Better Essays
1381 words (3.9 pages)

Police And The Socio Economic Scale Essay

- Discretion at each end of the socio-economic scale It is these factors of police culture and subsequent police working personality that leads to discretion in policing strategies, different geographical areas and groups. Because of this discretion some are over policed while others have the tendency to be under policed (Rowe, 2008). This is true to the extent that policing strategies are used and to what extent they are utilised. In short, why is there a heavy police presence in suburbs at the lower end of the socioeconomic spectrum, in terms of the amount of patrols, checkpoints, stops and searches of people, while suburbs higher up in the socioeconomic spectrum have little to no contact wi...   [tags: Crime, Police, Crime prevention, HotSpot]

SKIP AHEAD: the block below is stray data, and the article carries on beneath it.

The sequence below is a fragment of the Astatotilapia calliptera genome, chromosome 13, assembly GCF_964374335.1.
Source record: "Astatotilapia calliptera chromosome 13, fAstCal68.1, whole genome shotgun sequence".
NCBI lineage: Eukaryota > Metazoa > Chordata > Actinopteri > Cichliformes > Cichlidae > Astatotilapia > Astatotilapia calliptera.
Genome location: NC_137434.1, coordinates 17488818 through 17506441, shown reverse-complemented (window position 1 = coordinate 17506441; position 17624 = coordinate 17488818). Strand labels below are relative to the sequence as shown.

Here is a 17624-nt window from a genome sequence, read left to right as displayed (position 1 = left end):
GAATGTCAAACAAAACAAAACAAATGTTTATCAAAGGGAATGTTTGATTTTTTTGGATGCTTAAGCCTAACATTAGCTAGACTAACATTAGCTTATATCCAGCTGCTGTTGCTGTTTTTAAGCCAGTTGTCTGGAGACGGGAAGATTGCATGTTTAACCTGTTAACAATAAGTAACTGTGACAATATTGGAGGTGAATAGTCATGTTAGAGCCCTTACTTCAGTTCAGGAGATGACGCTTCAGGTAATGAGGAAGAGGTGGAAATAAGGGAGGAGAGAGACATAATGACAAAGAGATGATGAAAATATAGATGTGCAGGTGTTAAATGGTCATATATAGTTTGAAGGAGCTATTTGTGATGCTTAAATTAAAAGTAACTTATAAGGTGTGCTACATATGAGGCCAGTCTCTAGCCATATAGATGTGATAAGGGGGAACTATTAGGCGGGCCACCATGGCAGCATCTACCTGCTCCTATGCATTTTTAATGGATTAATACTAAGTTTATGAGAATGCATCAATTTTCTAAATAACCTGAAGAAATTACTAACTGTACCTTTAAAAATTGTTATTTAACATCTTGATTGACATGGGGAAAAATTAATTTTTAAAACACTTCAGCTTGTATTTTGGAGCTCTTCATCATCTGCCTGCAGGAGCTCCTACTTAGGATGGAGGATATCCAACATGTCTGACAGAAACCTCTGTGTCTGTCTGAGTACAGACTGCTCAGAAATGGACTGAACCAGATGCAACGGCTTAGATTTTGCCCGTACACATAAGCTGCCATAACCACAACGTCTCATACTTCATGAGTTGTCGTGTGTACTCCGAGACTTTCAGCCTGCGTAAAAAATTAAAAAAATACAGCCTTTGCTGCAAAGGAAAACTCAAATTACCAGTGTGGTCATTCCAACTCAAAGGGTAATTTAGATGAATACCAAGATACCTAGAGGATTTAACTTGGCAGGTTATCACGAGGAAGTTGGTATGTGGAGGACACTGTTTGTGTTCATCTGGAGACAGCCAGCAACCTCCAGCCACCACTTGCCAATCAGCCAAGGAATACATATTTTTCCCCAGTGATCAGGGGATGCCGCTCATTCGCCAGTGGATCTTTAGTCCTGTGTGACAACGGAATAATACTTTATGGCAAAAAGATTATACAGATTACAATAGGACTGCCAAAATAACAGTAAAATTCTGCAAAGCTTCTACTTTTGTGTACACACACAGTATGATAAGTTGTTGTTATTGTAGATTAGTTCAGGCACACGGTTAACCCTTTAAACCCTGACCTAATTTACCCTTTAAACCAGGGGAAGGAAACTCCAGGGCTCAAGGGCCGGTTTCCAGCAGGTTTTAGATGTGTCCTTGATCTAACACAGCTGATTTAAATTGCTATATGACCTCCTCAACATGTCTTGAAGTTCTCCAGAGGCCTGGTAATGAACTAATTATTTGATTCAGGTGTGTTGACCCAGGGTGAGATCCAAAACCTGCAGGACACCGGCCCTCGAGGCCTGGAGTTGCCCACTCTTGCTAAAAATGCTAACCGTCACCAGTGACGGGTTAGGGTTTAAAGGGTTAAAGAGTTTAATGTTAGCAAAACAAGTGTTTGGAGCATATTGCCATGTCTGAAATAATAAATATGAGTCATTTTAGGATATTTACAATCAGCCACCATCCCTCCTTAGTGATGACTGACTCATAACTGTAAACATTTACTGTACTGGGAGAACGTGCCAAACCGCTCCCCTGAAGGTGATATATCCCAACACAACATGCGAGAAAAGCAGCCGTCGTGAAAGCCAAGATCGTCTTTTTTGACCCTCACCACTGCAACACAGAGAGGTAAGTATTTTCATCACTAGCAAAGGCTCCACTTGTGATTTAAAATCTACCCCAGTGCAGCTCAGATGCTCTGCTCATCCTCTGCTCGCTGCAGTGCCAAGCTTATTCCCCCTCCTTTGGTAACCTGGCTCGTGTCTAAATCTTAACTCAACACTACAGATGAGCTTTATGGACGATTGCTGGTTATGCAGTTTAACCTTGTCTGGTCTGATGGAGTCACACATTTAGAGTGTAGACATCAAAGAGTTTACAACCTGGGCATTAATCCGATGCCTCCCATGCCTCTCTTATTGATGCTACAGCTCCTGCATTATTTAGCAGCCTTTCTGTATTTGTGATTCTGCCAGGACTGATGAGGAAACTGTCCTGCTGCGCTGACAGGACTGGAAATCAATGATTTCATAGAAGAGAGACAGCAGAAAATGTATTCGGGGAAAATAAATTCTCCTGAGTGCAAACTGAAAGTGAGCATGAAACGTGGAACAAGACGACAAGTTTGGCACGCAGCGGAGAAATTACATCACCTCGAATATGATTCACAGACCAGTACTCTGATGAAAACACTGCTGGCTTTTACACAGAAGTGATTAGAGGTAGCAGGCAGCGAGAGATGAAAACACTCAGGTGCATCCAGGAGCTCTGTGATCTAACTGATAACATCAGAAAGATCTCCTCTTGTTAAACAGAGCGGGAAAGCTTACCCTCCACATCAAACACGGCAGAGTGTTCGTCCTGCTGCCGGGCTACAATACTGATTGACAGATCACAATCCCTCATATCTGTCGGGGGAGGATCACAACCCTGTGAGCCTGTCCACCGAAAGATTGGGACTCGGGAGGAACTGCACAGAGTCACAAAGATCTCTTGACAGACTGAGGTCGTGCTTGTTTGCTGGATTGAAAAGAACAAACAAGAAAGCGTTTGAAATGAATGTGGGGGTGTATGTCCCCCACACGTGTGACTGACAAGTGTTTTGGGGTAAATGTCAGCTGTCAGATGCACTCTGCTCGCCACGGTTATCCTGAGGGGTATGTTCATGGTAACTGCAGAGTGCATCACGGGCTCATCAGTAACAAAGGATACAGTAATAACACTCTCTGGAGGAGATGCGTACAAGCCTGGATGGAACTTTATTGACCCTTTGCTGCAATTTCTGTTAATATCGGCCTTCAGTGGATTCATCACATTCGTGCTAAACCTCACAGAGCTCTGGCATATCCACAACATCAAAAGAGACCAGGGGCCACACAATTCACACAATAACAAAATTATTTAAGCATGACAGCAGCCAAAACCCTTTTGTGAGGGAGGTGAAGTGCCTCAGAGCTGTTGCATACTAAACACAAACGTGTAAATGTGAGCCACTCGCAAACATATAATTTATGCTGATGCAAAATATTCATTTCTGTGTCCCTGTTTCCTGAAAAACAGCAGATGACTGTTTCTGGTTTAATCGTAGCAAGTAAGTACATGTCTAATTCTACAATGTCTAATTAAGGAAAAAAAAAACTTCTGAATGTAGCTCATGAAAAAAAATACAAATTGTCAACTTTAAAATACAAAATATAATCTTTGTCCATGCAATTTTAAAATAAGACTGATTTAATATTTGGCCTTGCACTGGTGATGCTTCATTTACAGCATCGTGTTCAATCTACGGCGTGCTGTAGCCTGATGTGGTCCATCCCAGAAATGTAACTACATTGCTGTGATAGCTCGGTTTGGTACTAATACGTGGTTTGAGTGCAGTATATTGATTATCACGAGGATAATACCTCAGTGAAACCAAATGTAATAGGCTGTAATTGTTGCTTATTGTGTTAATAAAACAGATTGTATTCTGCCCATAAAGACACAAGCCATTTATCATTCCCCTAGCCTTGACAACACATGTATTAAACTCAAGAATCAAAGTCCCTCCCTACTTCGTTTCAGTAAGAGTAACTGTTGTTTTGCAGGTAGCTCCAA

Better Essays
910 words (2.6 pages)

The Socio-Economic Link Between Town and Country Essay example

- Nowadays, nine tenth of the global population are residents of cities. This implies that urbanization reduced modern world to a state where the vast majority of population dwells in the urban areas. Nevertheless, peripheral regions constitute a substantial segment of a state`s socio-economic pattern. One of the most prominent philosophers of the nineteenth century, Karl Marx, in his extraordinary 1848 political treatise The Communist Manifesto, wrote, “The bourgeoisie has subjected the country to the rule of the towns....   [tags: Karl Marx, Adam Smith, Communism, Economics]

Better Essays
1529 words (4.4 pages)

socio-economic development and health Essay

- Question One There are a number of ways in which the increasing socio-economic development of a nation can help improve the health of the population. 1. There is a correlation between mortality rates in the developing countries, especially amongst children, and the level of education of the parents of the children. For example, in Morocco, a mother who has completed 4-6 years of schooling, their child is 45% less likely to have died by the age of 2, compared with child’s mother who has had no school (Book 3, Page 54)....   [tags: essays research papers]

Better Essays
1900 words (5.4 pages)